Although abolished in 1976, bonded labour is still prevalent in India. Usually, a dealer would find people from villages and offer them jobs, mostly at brick kilns and in the agricultural sector for some money, which they would be asked to repay by working. However, they are forced to work for a lifetime till they are able to pay back the money due to very low wages or no wages. Meanwhile, they are confined and kept under scrutiny to make sure that they don’t flee.
The labourers, who are below poverty line, get easily trapped in the network of bonded labour on the pretext of good wages.
“This is trafficking. These poor people with no resources are trapped on the pretext of a good life and money and are trafficked and taken to faraway places. They are called bonded labourers because they are forced to work against their will,” said Gorana.
Gorana said his team had rescued over 20,000 bonded labourers since 2012 – underlying the prevalence of a banned practice.
To rescue the labourers, Gorana sent a team of six people and volunteers, including a lawyer who met Sub-Divisional Magistrate (SDM) Hathin, a village in Haryana’s Palwal district. “The SDM formed a team of police which, along with our team, decided to rescue the labourers. But before that, they made the labourers sign on a blank piece of paper,” said Gorana.
The labourers were told that signing a piece of blank paper would help them reach home and they did, till Gorana’s lawyer raised an issue and made sure that a genuine statement is filed.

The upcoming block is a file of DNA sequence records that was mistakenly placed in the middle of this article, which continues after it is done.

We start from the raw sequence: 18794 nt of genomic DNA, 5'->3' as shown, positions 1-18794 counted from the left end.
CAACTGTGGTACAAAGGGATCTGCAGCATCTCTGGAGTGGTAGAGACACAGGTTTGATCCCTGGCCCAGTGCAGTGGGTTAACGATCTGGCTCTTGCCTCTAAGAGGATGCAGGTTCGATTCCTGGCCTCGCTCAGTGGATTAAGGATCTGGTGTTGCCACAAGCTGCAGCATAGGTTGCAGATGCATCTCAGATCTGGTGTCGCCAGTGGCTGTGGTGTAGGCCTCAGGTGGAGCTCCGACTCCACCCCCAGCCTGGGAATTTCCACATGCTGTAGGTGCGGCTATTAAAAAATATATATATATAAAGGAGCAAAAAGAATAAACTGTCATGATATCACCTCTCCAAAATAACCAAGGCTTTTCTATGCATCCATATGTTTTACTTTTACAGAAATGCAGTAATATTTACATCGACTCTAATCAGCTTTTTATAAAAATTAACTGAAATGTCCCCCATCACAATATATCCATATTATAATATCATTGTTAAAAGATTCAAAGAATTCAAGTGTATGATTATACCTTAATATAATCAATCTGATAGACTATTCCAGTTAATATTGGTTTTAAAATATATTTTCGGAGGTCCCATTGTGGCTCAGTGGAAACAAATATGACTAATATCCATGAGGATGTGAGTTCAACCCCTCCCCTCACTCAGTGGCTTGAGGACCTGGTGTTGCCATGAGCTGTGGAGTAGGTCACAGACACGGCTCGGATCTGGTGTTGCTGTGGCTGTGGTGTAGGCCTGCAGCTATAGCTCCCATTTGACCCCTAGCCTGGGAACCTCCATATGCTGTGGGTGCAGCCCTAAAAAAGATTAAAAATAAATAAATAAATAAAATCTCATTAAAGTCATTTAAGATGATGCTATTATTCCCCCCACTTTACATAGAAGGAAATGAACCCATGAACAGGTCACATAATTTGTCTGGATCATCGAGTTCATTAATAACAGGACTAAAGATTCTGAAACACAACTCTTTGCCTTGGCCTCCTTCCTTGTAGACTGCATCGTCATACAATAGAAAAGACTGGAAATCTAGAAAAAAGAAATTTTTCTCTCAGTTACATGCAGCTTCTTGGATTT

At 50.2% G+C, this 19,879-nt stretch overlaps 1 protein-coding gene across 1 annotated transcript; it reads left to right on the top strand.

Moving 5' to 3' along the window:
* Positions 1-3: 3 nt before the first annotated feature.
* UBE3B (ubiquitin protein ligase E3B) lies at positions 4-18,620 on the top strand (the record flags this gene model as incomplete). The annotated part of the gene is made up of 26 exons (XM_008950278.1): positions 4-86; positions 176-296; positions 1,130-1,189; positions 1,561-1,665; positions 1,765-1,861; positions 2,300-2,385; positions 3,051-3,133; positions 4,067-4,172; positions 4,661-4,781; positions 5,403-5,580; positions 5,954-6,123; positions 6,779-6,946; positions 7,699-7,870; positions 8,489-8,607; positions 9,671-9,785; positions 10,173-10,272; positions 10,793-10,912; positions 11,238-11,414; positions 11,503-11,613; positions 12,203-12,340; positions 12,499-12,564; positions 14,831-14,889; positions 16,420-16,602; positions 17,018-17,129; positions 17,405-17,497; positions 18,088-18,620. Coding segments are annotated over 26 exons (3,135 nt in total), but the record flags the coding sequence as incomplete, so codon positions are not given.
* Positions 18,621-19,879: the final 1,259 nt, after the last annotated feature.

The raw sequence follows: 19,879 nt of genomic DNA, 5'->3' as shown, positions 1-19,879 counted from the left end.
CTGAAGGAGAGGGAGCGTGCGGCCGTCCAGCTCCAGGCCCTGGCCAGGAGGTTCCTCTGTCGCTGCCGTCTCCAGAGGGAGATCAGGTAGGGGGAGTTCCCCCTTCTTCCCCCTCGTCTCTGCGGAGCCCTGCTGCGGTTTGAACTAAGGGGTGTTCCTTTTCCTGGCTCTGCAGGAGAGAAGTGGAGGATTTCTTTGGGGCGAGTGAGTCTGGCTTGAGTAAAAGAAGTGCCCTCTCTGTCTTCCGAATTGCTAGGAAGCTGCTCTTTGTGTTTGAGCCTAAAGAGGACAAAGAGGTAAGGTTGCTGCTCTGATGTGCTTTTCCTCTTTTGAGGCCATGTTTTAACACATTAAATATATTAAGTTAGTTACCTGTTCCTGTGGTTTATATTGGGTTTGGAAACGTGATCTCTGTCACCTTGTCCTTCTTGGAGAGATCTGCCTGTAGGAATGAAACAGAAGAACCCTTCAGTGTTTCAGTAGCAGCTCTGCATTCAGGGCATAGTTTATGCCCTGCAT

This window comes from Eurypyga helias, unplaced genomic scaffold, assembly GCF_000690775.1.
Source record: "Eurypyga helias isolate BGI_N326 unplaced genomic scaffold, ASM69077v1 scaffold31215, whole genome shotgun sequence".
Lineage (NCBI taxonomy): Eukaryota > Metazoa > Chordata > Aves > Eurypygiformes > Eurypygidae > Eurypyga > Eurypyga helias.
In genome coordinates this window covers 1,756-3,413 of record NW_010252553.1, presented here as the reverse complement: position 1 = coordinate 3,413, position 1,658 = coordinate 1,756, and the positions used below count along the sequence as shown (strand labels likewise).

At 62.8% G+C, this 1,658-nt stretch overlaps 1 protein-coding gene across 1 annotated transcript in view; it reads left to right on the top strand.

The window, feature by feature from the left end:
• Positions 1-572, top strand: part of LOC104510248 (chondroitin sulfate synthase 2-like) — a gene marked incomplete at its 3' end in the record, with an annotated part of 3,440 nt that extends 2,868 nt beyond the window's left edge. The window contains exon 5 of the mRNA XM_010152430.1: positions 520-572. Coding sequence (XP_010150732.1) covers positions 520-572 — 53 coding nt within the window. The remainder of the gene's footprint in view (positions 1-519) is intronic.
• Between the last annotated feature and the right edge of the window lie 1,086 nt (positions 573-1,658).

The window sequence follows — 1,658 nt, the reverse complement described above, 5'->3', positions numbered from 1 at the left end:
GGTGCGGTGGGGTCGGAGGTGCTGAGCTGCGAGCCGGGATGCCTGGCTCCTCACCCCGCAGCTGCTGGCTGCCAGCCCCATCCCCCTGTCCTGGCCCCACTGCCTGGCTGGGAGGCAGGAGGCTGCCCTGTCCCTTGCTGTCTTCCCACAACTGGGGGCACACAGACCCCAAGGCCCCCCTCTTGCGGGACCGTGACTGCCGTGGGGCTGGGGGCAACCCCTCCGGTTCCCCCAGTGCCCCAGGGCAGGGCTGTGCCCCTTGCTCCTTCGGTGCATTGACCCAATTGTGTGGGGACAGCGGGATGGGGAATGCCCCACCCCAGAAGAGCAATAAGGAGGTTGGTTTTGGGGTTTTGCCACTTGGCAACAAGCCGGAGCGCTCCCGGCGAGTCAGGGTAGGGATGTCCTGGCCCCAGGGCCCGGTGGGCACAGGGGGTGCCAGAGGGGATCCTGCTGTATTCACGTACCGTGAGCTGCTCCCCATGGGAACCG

Rescue but no Release
Even though the practice of bonded labour is banned, the SDM of Palwal has not yet issued a release certificate to the rescued labourers. Without the certificate, the freed labourers are not eligible for rehabilitation which includes compensation and benefits given under the Bonded Labour System (Abolition) Act, 1976.
For the past 10 days, Gorana and his team have been calling the SDM and DM but there has been no response. “We are filing a complaint to the National Human Rights Commission (NHRC) and if nothing happens still, we will move court,” Gorana told Newsclick.
The Bonded Labour System (Abolition) Act, 1976 reads: “On the commencement of this Act, the bonded labour system shall stand abolished and every bonded labourer shall, on such commencement, stand feed and discharged from any obligation to render any bonded labour.”
As per a revamped Central government scheme for the rehabilitation of bonded labourers in 2016, each labourer is supposed to get immediate financial aid of Rs 20,000 which the Centre and state government splits equally.
Men are entitled to financial aid of Rs 1 lakh, while women and children are entitled to 2 lakh. In special cases, women, transgenders, disabled persons and children rescued from sexual exploitation and trafficking are given financial aid of Rs 3 lakh.
However, these benefits cannot be availed without a release certificate. In 2018, around 200 rescued labourers were not given release certificates and were ineligible to avail financial compensation and benefits.
“After getting free from the clutches of bondage these release certificates play an important role in the rehabilitation of bonded labourers. Else, they will fall in the same trap,” Gorana told NewsClick.